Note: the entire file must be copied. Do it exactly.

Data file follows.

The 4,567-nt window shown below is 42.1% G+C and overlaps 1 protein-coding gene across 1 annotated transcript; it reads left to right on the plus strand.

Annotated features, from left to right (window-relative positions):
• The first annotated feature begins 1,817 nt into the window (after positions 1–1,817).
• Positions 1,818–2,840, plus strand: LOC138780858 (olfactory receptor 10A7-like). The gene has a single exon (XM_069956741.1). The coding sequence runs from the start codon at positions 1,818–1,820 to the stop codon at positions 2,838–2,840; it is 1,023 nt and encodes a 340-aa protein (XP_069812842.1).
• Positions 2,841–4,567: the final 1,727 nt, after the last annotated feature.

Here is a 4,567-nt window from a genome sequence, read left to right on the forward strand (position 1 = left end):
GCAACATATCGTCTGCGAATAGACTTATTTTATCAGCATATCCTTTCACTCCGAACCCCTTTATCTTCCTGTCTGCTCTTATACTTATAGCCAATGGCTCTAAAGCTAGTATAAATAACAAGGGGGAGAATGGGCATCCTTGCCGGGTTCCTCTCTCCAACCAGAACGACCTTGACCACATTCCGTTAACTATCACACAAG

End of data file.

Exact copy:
The 4,567-nt window shown below is 42.1% G+C and overlaps 1 protein-coding gene across 1 annotated transcript; it reads left to right on the plus strand.

Annotated features, from left to right (window-relative positions):
• The first annotated feature begins 1,817 nt into the window (after positions 1–1,817).
• Positions 1,818–2,840, plus strand: LOC138780858 (olfactory receptor 10A7-like). The gene has a single exon (XM_069956741.1). The coding sequence runs from the start codon at positions 1,818–1,820 to the stop codon at positions 2,838–2,840; it is 1,023 nt and encodes a 340-aa protein (XP_069812842.1).
• Positions 2,841–4,567: the final 1,727 nt, after the last annotated feature.

Here is a 4,567-nt window from a genome sequence, read left to right on the forward strand (position 1 = left end):
GCAACATATCGTCTGCGAATAGACTTATTTTATCAGCATATCCTTTCACTCCGAACCCCTTTATCTTCCTGTCTGCTCTTATACTTATAGCCAATGGCTCTAAAGCTAGTATAAATAACAAGGGGGAGAATGGGCATCCTTGCCGGGTTCCTCTCTCCAACCAGAACGACCTTGACCACATTCCGTTAACTATCACACAAG